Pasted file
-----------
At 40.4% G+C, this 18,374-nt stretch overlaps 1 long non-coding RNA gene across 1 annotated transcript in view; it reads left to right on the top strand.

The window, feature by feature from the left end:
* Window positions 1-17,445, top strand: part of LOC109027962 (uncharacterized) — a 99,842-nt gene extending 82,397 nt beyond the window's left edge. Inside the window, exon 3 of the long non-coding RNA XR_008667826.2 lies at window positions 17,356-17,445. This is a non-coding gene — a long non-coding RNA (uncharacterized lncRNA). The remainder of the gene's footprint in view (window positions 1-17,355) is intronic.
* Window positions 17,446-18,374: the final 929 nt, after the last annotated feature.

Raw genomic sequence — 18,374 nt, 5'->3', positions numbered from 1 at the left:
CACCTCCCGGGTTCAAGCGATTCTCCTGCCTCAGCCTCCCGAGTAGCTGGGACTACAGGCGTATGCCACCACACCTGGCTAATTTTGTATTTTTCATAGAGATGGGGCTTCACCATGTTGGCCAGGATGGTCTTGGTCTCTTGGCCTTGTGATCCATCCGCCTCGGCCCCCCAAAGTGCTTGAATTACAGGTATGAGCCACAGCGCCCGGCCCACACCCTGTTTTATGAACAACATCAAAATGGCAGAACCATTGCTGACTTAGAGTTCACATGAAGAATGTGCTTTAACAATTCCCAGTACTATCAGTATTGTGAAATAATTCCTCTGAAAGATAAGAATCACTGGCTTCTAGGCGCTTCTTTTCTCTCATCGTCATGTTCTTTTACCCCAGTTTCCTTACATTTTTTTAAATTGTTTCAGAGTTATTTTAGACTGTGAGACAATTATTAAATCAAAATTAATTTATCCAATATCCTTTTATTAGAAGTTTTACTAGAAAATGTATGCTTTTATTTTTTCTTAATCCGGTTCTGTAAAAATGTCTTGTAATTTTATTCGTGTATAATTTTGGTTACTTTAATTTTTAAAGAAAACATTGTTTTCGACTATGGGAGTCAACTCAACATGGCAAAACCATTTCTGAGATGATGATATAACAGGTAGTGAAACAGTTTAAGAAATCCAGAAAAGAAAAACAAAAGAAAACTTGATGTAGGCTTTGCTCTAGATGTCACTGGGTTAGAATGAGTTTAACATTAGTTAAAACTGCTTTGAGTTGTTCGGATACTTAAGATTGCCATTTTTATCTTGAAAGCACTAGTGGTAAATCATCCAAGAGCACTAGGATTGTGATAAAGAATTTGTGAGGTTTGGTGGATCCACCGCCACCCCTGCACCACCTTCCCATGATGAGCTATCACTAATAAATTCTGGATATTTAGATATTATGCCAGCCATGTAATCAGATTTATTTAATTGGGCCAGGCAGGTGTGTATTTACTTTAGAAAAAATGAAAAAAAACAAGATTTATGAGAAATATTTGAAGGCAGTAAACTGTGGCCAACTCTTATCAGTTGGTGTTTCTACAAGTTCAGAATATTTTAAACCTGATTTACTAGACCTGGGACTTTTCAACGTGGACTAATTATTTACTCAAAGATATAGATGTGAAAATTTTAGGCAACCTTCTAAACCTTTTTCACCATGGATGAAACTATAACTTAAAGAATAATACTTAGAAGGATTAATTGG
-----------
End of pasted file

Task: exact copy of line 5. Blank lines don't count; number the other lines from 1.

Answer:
Raw genomic sequence — 18,374 nt, 5'->3', positions numbered from 1 at the left: